We have a loan agreement with a financial institution for a $10 million bank line of credit. The funds can be borrowed during a one-year period which ended in March 2012. As of March 31, 2012, we borrowed $8 million under this banking agreement. Borrowings under this facility are unsecured and bear interest at the six-month Libor rate plus three percent per annum plus a one percent arrangement fee per borrowing and a commitment fee for the unused portion of the loan amount. Principal amounts will be repaid in four equal semi-annual installments from each borrowing date after a two and a half year grace period. This debt agreement contains covenants that restrict or limit, among other things, our ability to create liens supporting indebtedness, purchase or sell assets outside the ordinary course of business, and incur additional debt. Aggregate minimum maturities of our long-term debt are as follows:
In November 2004, the Company received a formal notice from the Banco Central de la Republica Argentina (the Central Bank of Argentina or the “BCRA”), of certain proceedings based upon alleged violation of foreign currency regulations. Specifically, the BCRA claimed that between December of 2001 and November of 2002 the Company failed to bring into the country 100 percent of the foreign currency proceeds from its Argentine oil exports. In 1989, the government established guidelines that required most oil companies to bring into Argentina 30 percent of foreign currency proceeds from exports instead of 100 percent of such proceeds as was generally required of exporters in other industries. In 1991, all foreign exchange controls were lifted by the government.
In response to Argentina’s economic crisis of 2001 and 2002, the government reintroduced foreign exchange controls in 2002, and as a result the Company repatriated 30 percent of its proceeds from oil exports during 2002 following the 1989 guidelines. An opinion from Argentina’s Attorney General, however, declared that the benefits granted to the oil and gas industry in 1989 were no longer effective and, therefore, 100 percent of such funds had to be repatriated. This opinion supported the position taken by the Argentine government during 2002. The government then revised its position in 2003 and expressly clarified that oil companies are required to only repatriate 30 percent of such proceeds. The government’s departure from its 2002 position was effective January 1, 2003, leaving some uncertainty in the law with regard to 2002.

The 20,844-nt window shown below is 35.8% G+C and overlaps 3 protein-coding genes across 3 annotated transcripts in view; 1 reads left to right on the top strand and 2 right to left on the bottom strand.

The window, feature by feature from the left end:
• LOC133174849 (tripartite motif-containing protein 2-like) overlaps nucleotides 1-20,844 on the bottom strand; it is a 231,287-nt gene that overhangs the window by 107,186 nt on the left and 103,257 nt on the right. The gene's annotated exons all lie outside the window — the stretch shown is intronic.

The BCRA audited the Company in 2004 and took the position that 100 percent of its foreign currency proceeds from its 2002 exports were required to be returned to the country rather than only 30 percent, as had been returned to the country by the Company in 2002. The difference for the Company totals $6.2 million. In December 2004, the Company filed a formal response disagreeing with the position taken by the BCRA. In addition, without admitting any wrongdoing, the Company brought into the country $6.2 million and exchanged this amount for Argentine pesos using the applicable exchange rates required by the regulation.
In May 2011, the BCRA sent the case file to the National Justice for Economic Crimes. The Company anticipates that this matter will remain open for some time. Under the pertinent foreign exchange regulations, the BCRA may impose significant fines on the Company; however, historically few fines have been made effective in those cases where the foreign currency proceeds were brought into the country and traded in the exchange market at the adequate exchange rate and the exporters had reasonable grounds to support their behavior. As a result, a conclusion cannot be made at this time as to the probability of an outcome or the amount of any loss to the Company that might result from this proceeding.
In the third quarter of 2011, we received a claim from the Dirección General de Rentas (the “DGR,” or provincial taxation authority) in the province of Chubut, Argentina, for alleged deficiencies in exploitation canon payments applicable to the Cañadón Ramírez concession during the years 2009, 2010 and 2011. The DGR has claimed that we owe an additional $4.3 million pesos (approximately $1 million U.S. dollars). In making this assessment, the DGR has failed to acknowledge that we relinquished portions of the original surface area of the concession during those periods. Therefore, we believe this claim has no merit and that the exploitation canon payments made are correct. We initiated an administrative proceeding with the province to challenge the DGR claim in the fourth quarter of 2011. In February 2012, the province rejected our motion for reconsideration. We filed an administrative appeal with the Provincial Ministry of Economy in March 2012. We sold our interest in Cañadón Ramírez at the end of 2010.